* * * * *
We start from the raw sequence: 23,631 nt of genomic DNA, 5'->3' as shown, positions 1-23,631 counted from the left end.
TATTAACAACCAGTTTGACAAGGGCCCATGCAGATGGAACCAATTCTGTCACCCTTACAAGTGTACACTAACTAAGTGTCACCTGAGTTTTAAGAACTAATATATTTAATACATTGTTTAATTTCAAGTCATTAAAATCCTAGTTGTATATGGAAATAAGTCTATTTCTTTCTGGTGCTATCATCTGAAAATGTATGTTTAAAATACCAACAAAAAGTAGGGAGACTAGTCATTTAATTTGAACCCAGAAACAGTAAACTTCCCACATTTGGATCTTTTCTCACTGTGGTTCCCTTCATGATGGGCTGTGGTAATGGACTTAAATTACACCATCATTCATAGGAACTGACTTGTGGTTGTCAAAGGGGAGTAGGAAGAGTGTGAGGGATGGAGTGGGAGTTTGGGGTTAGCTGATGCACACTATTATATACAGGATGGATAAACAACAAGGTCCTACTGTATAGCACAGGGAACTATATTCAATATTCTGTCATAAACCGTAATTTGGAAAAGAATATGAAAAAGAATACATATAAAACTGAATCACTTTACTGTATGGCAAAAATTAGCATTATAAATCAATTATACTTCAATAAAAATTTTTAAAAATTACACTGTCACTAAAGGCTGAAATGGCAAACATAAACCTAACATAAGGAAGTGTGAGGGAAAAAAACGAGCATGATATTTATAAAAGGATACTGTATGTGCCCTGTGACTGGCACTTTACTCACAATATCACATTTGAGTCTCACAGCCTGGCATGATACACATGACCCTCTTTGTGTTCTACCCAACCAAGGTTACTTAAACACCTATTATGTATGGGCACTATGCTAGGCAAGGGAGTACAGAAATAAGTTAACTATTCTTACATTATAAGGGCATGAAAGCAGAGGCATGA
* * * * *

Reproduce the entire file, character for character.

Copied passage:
We start from the raw sequence: 23,631 nt of genomic DNA, 5'->3' as shown, positions 1-23,631 counted from the left end.
TATTAACAACCAGTTTGACAAGGGCCCATGCAGATGGAACCAATTCTGTCACCCTTACAAGTGTACACTAACTAAGTGTCACCTGAGTTTTAAGAACTAATATATTTAATACATTGTTTAATTTCAAGTCATTAAAATCCTAGTTGTATATGGAAATAAGTCTATTTCTTTCTGGTGCTATCATCTGAAAATGTATGTTTAAAATACCAACAAAAAGTAGGGAGACTAGTCATTTAATTTGAACCCAGAAACAGTAAACTTCCCACATTTGGATCTTTTCTCACTGTGGTTCCCTTCATGATGGGCTGTGGTAATGGACTTAAATTACACCATCATTCATAGGAACTGACTTGTGGTTGTCAAAGGGGAGTAGGAAGAGTGTGAGGGATGGAGTGGGAGTTTGGGGTTAGCTGATGCACACTATTATATACAGGATGGATAAACAACAAGGTCCTACTGTATAGCACAGGGAACTATATTCAATATTCTGTCATAAACCGTAATTTGGAAAAGAATATGAAAAAGAATACATATAAAACTGAATCACTTTACTGTATGGCAAAAATTAGCATTATAAATCAATTATACTTCAATAAAAATTTTTAAAAATTACACTGTCACTAAAGGCTGAAATGGCAAACATAAACCTAACATAAGGAAGTGTGAGGGAAAAAAACGAGCATGATATTTATAAAAGGATACTGTATGTGCCCTGTGACTGGCACTTTACTCACAATATCACATTTGAGTCTCACAGCCTGGCATGATACACATGACCCTCTTTGTGTTCTACCCAACCAAGGTTACTTAAACACCTATTATGTATGGGCACTATGCTAGGCAAGGGAGTACAGAAATAAGTTAACTATTCTTACATTATAAGGGCATGAAAGCAGAGGCATGA